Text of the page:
AUTHOR BIOGRAPHY

Journal of Sports Science and Medicine Bartholomew Kay
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E-mail: b.kay@massey.ac.nz
 

Journal of Sports Science and Medicine Hayden Walker
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Journal of Sports Science and Medicine Dominic Barnao
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Journal of Sports Science and Medicine Iain Graham
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Journal of Sports Science and Medicine Stephen Stannard
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Journal of Sports Science and Medicine R. Hugh Morton
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REFERENCES
Journal of Sports Science and Medicine Allen D.G., Westerblad H. (2001) Role of phosphate and calcium stores in muscle fatigue. Journal of Physiology 536, 657-665.
Journal of Sports Science and Medicine Coffey V., Leveritt M., Gill N. (2004) Effect of recovery modality on 4-hour repeated treadmill running performance and changes in physiological variables. Journal of Science and Medicine in Sport 7, 1-10.
Journal of Sports Science and Medicine Favero T.G., Zable A.C., Colter D., Abramson J.J. (1997) Lactate inhibits Ca2+ -activated Ca2+-channel activity from skeletal muscle sarcoplasmic reticulum. Journal of Applied Physiology 82, 447-452.
Journal of Sports Science and Medicine Haseler L.J., Hogan M.C., Richardson R.S. (1999) Skeletal muscle phosphocreatine recovery in exercise-trained humans is dependent on O2 availability. Journal of Applied Physiology 86, 2013-2018.
Journal of Sports Science and Medicine Maeda T., Yasukouchi A. (1997) Blood lactate disappearance during breathing hyperoxic gas after exercise in two different physical fitness groups-on the work load fixed at 70% VO2max. Applied Human Science 16, 249-255.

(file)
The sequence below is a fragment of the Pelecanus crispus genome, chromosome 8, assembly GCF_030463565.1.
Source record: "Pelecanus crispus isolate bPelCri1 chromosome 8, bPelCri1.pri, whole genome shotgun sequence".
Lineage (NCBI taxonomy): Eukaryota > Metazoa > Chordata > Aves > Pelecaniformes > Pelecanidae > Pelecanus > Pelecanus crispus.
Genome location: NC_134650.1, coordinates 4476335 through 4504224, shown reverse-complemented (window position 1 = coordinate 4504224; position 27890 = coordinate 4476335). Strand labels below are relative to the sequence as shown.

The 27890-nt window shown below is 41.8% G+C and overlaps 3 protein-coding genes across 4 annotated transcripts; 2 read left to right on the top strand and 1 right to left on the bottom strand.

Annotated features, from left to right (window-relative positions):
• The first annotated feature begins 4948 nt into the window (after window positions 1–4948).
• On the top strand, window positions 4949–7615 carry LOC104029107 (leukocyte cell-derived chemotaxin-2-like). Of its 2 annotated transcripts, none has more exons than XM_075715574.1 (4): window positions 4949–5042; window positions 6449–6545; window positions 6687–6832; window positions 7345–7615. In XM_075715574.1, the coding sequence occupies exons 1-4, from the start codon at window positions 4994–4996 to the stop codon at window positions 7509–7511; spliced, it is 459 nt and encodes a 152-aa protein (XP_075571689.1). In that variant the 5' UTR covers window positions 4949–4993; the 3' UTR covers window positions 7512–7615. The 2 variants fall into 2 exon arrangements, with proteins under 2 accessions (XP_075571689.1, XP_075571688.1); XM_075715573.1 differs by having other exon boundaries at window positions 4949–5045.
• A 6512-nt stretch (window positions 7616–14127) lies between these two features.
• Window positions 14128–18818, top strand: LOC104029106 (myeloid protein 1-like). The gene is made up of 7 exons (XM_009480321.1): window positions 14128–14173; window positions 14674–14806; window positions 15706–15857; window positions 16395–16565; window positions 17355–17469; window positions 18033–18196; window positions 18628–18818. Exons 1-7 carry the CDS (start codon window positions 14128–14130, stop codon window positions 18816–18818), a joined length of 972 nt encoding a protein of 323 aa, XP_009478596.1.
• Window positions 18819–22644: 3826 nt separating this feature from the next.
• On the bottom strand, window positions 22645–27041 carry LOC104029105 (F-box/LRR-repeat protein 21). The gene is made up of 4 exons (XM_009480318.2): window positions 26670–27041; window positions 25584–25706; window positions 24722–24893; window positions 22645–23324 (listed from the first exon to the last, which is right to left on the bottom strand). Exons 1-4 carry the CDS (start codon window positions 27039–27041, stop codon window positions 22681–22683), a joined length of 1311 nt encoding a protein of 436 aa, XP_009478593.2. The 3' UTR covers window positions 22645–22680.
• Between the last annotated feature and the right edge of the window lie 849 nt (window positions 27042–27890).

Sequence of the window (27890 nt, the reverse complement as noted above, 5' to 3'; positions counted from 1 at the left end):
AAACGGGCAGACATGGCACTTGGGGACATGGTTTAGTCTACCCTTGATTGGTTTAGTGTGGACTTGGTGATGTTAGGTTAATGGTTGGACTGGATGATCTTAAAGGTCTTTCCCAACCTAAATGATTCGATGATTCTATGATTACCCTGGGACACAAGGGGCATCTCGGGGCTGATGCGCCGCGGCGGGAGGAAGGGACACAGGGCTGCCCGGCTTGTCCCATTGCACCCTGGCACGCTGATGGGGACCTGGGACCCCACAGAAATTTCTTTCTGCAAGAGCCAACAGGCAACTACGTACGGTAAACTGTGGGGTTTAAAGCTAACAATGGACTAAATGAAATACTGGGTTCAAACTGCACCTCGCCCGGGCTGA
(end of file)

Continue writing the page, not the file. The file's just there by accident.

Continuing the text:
Journal of Sports Science and Medicine Mengual R., Abida K., Mouaffak N., Rieu M., Beaudry M. (2003) Pyruvate shuttle in muscle cells: high-affinity pyruvate transport sites insensitive to trans-lactate efflux. American Journal of Physiology 285, E1196-E1204.
Journal of Sports Science and Medicine Murphy P. (1986) Pure oxygen doesn’t help athletes recover. Physician Sportsmedicine 14, 31-.
Journal of Sports Science and Medicine Pedersen T.H., Nielsen O.B., Lamb G.D., Stephenson D.G. (2004) Intracellular acidosis enhances the excitability of working muscle. Science 305, 1144-1147.
Journal of Sports Science and Medicine Robergs R.A., Ghiasvand F., Parker D. (2004) Biochemistry of exercise-induced metabolic acidosis. American Journal of Physiology 287, R502-R516.
Journal of Sports Science and Medicine Shell P.G., Winter F.D., Stray-Gundersen J. (1986) Does 100% oxygen aid recovery from exhaustive exercise?. Medicine and Science in Sports and Exercise 18, S9-.